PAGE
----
I’ve realized it has been over 15 years since I’ve worked on any form of motion/action photography.
With either night skies & light painting or my primary focus of historic artifacts and locations,
most of my subject matter has been very still. Depth of Field and composition had become my central focus and half my work involved tripod use for longer exposures.
This year I’ve been feeling the need to bring my photography back to me, inspire my feelings of creativity and learning.
I’ve gone back to many of the older techniques I learned in my film days, selective focus, soft focus, black & white (which has always been my preferred taste),
pinholes and zone-plates; I’ve even been trying to refine my use of strobes.
It has been difficult to find motion inspirational. I enjoy wind and water working a landscape but receive much more pleasure from simply watching.
The same applies to wildlife. And though I do enjoy partaking in certain sports, I find spectating is usually quite boring.
Reflecting back on my childhood, the two sports I always enjoyed watching were baseball and rodeo.
Besides requiring incredible athletic ability and endurance, I find rodeo fascinating because of the teamwork.
Especially when your partner, as well as the opponent, doesn’t reason with the human mentality.
Being able to communicate with your horse to make the tight turn of a barrel or cut a steer for roping takes talent.
Riding the bulls is one of the finest shows of endurance, agility and reading your opponent.
So off to the Desert Empire Fair for the bull riding and rodeo photography.
For such a small fair, they actually had a professional rodeo photographer and I had the pleasure of meeting him earlier in the day while scouting the arena layout.
Dale Miller of chute4u.com. I definitely recommend visiting his site and taking a good look at his work, great stuff that catches the moment and lets one feel as if they were there.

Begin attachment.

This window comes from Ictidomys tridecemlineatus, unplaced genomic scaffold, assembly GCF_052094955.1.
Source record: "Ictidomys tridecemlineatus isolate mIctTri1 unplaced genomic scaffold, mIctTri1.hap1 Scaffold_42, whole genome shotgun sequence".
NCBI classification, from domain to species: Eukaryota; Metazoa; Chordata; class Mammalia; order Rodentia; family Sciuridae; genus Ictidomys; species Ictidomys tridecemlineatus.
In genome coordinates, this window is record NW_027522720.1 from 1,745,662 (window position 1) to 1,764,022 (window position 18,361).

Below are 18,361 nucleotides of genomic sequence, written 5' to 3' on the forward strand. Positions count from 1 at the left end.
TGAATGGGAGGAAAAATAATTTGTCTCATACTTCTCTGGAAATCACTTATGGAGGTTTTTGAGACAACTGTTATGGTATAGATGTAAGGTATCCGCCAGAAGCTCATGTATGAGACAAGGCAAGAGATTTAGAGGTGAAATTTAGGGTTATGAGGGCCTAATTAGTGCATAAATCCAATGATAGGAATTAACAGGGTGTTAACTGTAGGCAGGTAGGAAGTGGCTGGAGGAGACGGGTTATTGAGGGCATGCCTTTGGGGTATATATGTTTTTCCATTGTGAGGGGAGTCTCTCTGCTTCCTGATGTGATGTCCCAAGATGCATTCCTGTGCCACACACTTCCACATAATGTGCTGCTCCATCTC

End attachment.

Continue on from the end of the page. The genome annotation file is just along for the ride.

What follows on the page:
Among some of the items we talked about, there seemed to be two things that stayed with me, as I feel strong about both.
First what constitutes the difference between photography and digital art but more importantly, the second item was the fading of the professional photographer.
I find it very sad how many organizations, publications and venues are willing to accept lower quality images because, due to the ease of the digital age, the number of available images from non professionals at little or no cost.
No matter what our profession, none of us likes to have our lively hood cut because an amateur is willing to do it for less.
Amateurs often have professional quality images and there is no wrong in trying to profit from such. The problem is undercutting the price of those in the profession.
Dale mentioned that he wouldn’t photograph a wedding when asked and I totally understand. There is a special talent to capturing a wedding, creating images that will become memories.
These photographers refine this talent as sport photographers develop theirs.
We need to promote the respect of these talents.
Don’t give away your images for free or a low cost, especially if there is a photographer hired for the event.
And if one wishes to move into a photographic specialty, work and fairly compete with those in that field to keep prices relevant for providing a living by profession.
With the low light and distance of the stands, I found it challenging to predict where the action might be and shoot hand held.
Even with an f2.8 aperture and 640 shutter, I was forced to use an ISO of 25k creating massive amounts of noise.
I’m happy with the images I captured this night, especially for being my first rodeo
but if you take a look at Dales site you’ll see why his experience and talent deserve to bring him the work and respect of being a rodeo photographer.